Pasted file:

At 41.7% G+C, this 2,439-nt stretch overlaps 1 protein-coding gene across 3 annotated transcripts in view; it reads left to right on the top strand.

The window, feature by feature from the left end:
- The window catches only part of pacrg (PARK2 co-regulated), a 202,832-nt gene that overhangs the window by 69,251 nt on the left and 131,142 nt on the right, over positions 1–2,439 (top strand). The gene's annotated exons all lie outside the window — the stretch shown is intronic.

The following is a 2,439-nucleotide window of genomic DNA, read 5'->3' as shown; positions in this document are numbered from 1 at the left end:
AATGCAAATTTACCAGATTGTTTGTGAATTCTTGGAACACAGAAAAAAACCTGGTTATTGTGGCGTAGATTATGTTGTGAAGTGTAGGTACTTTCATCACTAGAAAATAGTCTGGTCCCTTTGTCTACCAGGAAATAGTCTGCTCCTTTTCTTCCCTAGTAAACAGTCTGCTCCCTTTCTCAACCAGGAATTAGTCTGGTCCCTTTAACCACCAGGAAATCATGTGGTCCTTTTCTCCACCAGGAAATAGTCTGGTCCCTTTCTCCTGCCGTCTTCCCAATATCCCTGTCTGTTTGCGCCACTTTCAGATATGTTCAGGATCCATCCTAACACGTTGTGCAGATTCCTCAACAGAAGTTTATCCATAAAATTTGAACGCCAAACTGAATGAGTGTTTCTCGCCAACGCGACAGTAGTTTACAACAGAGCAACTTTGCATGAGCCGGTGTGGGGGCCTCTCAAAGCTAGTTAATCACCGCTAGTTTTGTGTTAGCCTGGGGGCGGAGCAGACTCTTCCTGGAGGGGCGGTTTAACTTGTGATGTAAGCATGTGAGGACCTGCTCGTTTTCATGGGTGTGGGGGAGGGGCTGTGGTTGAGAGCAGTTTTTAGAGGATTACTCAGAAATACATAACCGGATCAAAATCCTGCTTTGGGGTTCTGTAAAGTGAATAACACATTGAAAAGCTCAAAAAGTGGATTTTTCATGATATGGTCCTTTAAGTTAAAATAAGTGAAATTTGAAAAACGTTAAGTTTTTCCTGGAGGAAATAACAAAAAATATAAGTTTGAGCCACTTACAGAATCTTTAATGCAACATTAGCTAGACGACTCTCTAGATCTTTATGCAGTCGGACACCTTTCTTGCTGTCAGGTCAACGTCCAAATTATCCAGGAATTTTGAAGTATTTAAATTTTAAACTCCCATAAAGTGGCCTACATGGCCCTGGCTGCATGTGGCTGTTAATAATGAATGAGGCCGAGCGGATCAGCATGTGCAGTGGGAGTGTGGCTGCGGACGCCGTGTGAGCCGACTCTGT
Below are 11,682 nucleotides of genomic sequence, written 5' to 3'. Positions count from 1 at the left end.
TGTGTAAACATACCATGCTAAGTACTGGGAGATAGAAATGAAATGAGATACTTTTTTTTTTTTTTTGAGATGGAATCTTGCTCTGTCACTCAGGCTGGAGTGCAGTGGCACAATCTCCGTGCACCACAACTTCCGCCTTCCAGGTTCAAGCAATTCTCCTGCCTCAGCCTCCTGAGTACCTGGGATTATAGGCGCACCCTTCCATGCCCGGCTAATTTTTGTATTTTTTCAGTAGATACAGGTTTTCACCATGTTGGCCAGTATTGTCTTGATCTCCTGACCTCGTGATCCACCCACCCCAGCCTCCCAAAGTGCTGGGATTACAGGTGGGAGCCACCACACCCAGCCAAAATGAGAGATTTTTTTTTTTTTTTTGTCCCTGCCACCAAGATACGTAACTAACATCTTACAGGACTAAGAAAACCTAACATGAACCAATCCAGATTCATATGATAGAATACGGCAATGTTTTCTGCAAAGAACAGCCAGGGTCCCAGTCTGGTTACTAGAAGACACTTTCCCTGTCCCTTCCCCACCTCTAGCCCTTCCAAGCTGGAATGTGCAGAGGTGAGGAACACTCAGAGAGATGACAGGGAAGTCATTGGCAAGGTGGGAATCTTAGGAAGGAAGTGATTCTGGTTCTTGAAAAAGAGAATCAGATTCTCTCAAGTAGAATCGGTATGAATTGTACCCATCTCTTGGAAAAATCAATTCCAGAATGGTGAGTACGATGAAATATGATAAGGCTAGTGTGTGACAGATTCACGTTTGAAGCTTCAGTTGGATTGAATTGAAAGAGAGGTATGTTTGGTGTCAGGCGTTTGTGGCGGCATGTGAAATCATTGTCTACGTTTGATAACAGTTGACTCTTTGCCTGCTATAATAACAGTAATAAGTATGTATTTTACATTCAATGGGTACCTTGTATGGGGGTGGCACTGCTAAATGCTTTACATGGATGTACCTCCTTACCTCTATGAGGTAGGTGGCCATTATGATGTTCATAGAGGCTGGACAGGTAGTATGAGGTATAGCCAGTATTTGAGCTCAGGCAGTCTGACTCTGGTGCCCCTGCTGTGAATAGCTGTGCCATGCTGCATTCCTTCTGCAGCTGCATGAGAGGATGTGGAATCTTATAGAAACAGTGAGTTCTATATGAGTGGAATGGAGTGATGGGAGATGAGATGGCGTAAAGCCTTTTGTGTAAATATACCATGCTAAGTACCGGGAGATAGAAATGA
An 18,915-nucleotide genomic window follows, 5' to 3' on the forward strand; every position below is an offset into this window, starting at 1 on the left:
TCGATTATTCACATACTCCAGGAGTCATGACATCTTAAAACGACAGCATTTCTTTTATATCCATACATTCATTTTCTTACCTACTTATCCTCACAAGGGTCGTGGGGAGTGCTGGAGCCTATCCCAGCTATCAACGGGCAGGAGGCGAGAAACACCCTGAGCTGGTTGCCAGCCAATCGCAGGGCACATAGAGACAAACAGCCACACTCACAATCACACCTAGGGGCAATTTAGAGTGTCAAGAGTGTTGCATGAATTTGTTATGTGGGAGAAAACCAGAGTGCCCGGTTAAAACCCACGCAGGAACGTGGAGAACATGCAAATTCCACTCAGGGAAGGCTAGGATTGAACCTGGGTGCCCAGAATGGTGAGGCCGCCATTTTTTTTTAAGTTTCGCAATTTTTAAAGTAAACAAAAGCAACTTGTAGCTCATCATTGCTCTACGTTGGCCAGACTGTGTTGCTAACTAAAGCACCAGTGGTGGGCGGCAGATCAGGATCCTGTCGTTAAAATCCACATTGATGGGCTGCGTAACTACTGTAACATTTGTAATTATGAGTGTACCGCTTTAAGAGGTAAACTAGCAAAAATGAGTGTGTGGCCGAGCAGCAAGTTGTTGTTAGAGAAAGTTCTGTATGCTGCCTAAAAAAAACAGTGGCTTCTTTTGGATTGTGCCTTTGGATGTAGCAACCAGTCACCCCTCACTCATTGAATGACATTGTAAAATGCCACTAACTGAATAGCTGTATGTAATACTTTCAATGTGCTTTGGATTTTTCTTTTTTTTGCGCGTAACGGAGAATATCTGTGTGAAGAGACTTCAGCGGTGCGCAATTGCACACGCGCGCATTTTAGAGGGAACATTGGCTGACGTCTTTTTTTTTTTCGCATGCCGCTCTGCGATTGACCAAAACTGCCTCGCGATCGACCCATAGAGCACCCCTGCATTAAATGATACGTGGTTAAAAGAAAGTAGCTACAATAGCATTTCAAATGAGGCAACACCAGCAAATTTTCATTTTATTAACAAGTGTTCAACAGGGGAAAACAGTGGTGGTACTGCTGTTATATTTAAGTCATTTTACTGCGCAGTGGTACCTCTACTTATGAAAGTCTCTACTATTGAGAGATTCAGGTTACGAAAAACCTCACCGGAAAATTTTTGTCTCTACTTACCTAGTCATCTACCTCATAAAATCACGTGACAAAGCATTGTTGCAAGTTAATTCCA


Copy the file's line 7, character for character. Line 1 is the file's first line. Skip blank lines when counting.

TGTGTAAACATACCATGCTAAGTACTGGGAGATAGAAATGAAATGAGATACTTTTTTTTTTTTTTTGAGATGGAATCTTGCTCTGTCACTCAGGCTGGAGTGCAGTGGCACAATCTCCGTGCACCACAACTTCCGCCTTCCAGGTTCAAGCAATTCTCCTGCCTCAGCCTCCTGAGTACCTGGGATTATAGGCGCACCCTTCCATGCCCGGCTAATTTTTGTATTTTTTCAGTAGATACAGGTTTTCACCATGTTGGCCAGTATTGTCTTGATCTCCTGACCTCGTGATCCACCCACCCCAGCCTCCCAAAGTGCTGGGATTACAGGTGGGAGCCACCACACCCAGCCAAAATGAGAGATTTTTTTTTTTTTTTTGTCCCTGCCACCAAGATACGTAACTAACATCTTACAGGACTAAGAAAACCTAACATGAACCAATCCAGATTCATATGATAGAATACGGCAATGTTTTCTGCAAAGAACAGCCAGGGTCCCAGTCTGGTTACTAGAAGACACTTTCCCTGTCCCTTCCCCACCTCTAGCCCTTCCAAGCTGGAATGTGCAGAGGTGAGGAACACTCAGAGAGATGACAGGGAAGTCATTGGCAAGGTGGGAATCTTAGGAAGGAAGTGATTCTGGTTCTTGAAAAAGAGAATCAGATTCTCTCAAGTAGAATCGGTATGAATTGTACCCATCTCTTGGAAAAATCAATTCCAGAATGGTGAGTACGATGAAATATGATAAGGCTAGTGTGTGACAGATTCACGTTTGAAGCTTCAGTTGGATTGAATTGAAAGAGAGGTATGTTTGGTGTCAGGCGTTTGTGGCGGCATGTGAAATCATTGTCTACGTTTGATAACAGTTGACTCTTTGCCTGCTATAATAACAGTAATAAGTATGTATTTTACATTCAATGGGTACCTTGTATGGGGGTGGCACTGCTAAATGCTTTACATGGATGTACCTCCTTACCTCTATGAGGTAGGTGGCCATTATGATGTTCATAGAGGCTGGACAGGTAGTATGAGGTATAGCCAGTATTTGAGCTCAGGCAGTCTGACTCTGGTGCCCCTGCTGTGAATAGCTGTGCCATGCTGCATTCCTTCTGCAGCTGCATGAGAGGATGTGGAATCTTATAGAAACAGTGAGTTCTATATGAGTGGAATGGAGTGATGGGAGATGAGATGGCGTAAAGCCTTTTGTGTAAATATACCATGCTAAGTACCGGGAGATAGAAATGA